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The U.S. vs. al Qaeda: A History of the War on Terror

by Foreign Affairs


“With Osama bin Laden dead and al Qaeda discredited and on the run, the terrorists clearly did not win. But neither did we,” writes Editor Gideon Rose in the introductory chapter of this new collection of essays from the pages of Foreign Affairs. Released to coincide with the 10th anniversary of 9/11, The U.S. vs. al Qaeda offers a history of the war on terror through three decades of the best Foreign Affairs coverage on the subject.
   
The eBook features previously published essays by thinkers such as Princeton University’s Bernard Lewis, Fouad Ajami of Johns Hopkins University, and Afghanistan expert Ahmed Rashid, as well as newer voices, including the Norwegian defense analyst Brynjar Lia and William McCants, an expert on al Qaeda at the Center for Naval Analyses. A documents section supplements the essays with major speeches by President George W. Bush—for instance, his January 2002 State of the Union Address and his September 2002 National Security Strategy, which codified the administration’s new foreign policy—as well as statements by President Barack Obama, private correspondence between Osama bin Laden and his deputies, and pivotal U.S. legislation.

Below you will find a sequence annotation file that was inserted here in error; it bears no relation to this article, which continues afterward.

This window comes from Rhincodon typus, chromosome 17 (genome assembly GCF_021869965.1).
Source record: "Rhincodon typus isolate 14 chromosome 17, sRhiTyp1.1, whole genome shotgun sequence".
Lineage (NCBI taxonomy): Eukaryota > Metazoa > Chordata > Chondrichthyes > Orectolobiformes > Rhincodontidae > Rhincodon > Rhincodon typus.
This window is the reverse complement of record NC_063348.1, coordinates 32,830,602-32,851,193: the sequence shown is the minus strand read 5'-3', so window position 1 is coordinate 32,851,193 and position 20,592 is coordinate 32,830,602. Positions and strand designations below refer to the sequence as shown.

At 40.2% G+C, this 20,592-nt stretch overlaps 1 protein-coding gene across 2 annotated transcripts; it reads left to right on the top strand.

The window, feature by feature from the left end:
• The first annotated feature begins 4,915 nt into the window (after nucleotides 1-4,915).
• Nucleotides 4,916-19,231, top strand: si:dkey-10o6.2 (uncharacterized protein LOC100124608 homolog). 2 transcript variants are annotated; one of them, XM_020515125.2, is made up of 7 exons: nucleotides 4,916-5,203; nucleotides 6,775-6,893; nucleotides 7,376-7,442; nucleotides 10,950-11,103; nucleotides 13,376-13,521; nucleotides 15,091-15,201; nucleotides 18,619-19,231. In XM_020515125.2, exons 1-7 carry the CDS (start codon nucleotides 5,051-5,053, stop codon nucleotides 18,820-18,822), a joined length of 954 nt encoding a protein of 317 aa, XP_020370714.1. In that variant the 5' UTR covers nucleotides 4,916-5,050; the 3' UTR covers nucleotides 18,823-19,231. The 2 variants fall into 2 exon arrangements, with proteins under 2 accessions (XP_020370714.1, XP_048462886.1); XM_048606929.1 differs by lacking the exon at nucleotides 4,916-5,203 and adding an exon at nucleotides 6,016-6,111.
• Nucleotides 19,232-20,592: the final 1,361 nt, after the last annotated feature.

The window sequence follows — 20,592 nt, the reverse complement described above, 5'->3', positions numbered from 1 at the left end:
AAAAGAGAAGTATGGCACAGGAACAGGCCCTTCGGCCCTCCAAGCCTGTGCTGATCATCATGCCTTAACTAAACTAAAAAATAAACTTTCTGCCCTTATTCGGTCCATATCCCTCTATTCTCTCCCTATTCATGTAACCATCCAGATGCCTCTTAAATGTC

This collection is an indispensable guide for understanding the war on terror and how it has transformed U.S. foreign policy.

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